Below is an editorial that appeared in the April 21, 1865 issue of
the Geneseo Republic following Lincoln's assassination.
Editor, Geneseo Republic
Long ere these lines meet the eyes of our readers they will have
learned the terrible truth that Abraham Lincoln has fallen by the
bloody hands of the prowling assassin, nerved by the demon hate of a
They will have learned that the noblest and best of American citizens;
the purest and least selfish of American statement; the warmest and
truest of America’s friends, has been stricken down the black-souled
ruffian, and now sleeps the sleep that knows no waking, this side of
They will have learned that our noble President, to whom all eyes were
turned, in whom all hopes were centered, toward whom the affections of
a nation gushed forth, and for whom a nation’s prayers were offered
daily — he who carried this country through a struggle such as no
other nation ever experienced, and brought it forth to glorious
termination — he — Abraham Lincoln — has fallen victim to a hate, he
most cursed and devilish that ever burned in the beast of mortal man.
None but a fiend could have perpetuated the horrible crime; and none
but a traitorous hand could have dealt the murderous blow.
He, who can do more than simply announce the melancholy fact that
Abraham Lincoln is no more — that our President is dead — slain by an
assassin, gone, he who can do more than this at present, can not feel
nor appreciate the pangs that wring the hearts of American People.
He, who can write long essays, or deliver lengthy homilies while yet
the gaping wound is fresh, and bleeding; while yet the terrible weight
of our sorrows crush us down into the dust of the earth; while yet the
eye is red with weeping, and the cheek is wet with water from the
soul’s fountain — he, who can do these, is devoid of the finer
feelings, those delicate sensibilities — of that true heart-born
sympathy — which those who sorrow the deepest possess in the largest
True sorrow never makes a display of itself; genuine grief never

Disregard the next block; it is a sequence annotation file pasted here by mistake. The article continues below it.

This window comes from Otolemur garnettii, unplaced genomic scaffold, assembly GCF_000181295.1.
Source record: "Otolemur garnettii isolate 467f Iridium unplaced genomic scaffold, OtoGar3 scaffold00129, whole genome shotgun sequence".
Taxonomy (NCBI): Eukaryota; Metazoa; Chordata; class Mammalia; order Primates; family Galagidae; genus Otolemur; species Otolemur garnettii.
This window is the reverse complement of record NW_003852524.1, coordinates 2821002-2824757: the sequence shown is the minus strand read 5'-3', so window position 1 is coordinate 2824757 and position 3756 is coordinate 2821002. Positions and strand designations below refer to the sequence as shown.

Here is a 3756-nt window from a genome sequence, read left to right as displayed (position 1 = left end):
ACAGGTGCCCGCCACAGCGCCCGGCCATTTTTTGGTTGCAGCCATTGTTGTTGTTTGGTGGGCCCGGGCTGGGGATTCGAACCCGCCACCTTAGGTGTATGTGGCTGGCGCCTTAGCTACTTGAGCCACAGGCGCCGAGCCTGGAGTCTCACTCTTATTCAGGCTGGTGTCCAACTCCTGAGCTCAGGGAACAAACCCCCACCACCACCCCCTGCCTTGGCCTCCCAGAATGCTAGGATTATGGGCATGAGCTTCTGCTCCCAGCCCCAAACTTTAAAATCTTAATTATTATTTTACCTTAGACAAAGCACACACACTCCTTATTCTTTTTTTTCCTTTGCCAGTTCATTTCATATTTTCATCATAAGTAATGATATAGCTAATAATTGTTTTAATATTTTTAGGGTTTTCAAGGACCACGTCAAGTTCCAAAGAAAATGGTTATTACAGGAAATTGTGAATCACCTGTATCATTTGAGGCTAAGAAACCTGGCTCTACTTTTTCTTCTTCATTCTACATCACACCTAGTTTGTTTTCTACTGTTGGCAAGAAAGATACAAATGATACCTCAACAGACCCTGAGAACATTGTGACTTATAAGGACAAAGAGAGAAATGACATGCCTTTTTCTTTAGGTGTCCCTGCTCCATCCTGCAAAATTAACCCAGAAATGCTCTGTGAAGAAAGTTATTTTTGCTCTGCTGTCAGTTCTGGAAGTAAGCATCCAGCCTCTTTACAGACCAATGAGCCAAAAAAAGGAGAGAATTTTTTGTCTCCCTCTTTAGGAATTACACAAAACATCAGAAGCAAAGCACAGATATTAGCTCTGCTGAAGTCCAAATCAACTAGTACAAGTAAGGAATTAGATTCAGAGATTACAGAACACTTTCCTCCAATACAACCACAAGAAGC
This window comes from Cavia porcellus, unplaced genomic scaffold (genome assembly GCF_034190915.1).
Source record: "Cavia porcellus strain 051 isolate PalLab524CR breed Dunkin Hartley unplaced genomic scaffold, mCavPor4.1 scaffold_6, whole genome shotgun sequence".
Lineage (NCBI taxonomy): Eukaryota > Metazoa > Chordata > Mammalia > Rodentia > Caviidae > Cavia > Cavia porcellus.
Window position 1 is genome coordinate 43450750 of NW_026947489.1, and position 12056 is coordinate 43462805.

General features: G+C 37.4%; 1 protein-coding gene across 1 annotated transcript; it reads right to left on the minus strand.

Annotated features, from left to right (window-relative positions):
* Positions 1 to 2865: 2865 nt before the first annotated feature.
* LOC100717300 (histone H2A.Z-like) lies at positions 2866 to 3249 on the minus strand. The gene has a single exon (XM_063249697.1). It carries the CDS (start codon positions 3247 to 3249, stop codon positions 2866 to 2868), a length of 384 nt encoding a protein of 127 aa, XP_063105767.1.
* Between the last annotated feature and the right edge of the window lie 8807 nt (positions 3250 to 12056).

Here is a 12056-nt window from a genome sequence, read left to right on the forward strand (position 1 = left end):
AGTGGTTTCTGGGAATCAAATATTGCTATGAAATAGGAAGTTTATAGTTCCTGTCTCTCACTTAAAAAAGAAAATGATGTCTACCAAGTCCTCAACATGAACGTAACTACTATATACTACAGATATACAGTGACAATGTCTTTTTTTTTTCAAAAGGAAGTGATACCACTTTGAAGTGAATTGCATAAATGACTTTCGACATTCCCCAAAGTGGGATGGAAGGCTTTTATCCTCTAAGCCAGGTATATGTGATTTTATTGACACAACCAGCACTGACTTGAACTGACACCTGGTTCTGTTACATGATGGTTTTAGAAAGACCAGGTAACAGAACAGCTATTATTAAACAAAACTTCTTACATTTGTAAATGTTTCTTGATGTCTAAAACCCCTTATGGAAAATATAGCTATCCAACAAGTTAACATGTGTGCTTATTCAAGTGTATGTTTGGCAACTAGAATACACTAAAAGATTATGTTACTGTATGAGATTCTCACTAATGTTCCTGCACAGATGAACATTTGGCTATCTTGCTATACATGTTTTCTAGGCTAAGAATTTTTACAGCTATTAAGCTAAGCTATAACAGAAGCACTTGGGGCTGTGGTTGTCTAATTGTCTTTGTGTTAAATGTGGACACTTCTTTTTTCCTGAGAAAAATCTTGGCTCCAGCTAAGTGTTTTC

courts the gaze of the world — but shuns the wondering stare of men,
and retires to secret places where it may vent itself unseen and
unheard by mortal eye or ear.
Thus we feel as we pen these lines; thus would we mourn the death of
the great and good President Abraham Lincoln; thus do the people feel
over the great calamity which has befallen them.
Abraham Lincoln is no more. A nation mourns the loss of the noblest
man. Illinois weeps over the bier of her most cherished son. Let us
bow the knee in humblest submission to Him “who doeth all things well.”
Abraham Lincoln’s legacy in Geneseo is a juxtaposed mix of hearsay
and documented artifacts.
“There’s a home in Geneseo where Lincoln is said to have spent the
night,” said Geneseo Historical Museum curator Angie Snook. “It’s
also been said that Lincoln was suppose to speak in a pavilion near
the current city park, but was a no-show.”
While neither of those events can be definitively confirmed, Geneseo
does have genuine connections to the nation’s 16th president.
Included in the Geneseo Historical Museum's collection is a book of
personal reminiscences on Lincoln by George Shaw, a Tremont-area
attorney and grandfather of the late Amey Bush of Geneseo.
The museum also has a desk and two chairs from the Tremont law office
of George and Joseph Shaw. Lincoln would visit with the Shaws at their
office, and the artifacts donated by Bush are “well documented”
An original 1860 Lincoln election tally from Hanna Township is in the
museum’s collection as is a scrap of fabric from the Lincoln funeral
catafalque in Chicago.
The museum also has a dress worn by an attendee at one of Lincoln’s
inaugural balls. The dress has been donated to the museum by Sandra
Snook calls the Lincoln related artifacts the centerpiece of the
museum’s collection. “We’re very fortunate to have such a great
collection of Lincoln items,” she said, adding other museums,
including the Lincoln Museum in Springfield, have contacted Snook in
regard to the items.
“We’ve never loaned the items out, and we probably wouldn’t. I
feel they were left to our museum and it is our responsibility to
display and protect them,” she said.
A bust of Lincoln, located at the corner of State and Second streets
is another key item in the museum’s Lincoln collection.
Originally situated at the Chicago Union Stockyards, the statue was on
display for many years at the Atkinson stockyards.
In 1998, the family of Dr. Gifford Zimmerman donated the bust to the
museum. “It was a very generous gift and one of the best things for
the museum,” said Snook. At the time, both the mayor of Chicago and
the Illinois governor also wanted the statue.
The Geneseo Historical Museum is open from 9 a.m. to noon and from 1
p.m. to 3 p.m. Tuesdays through Fridays.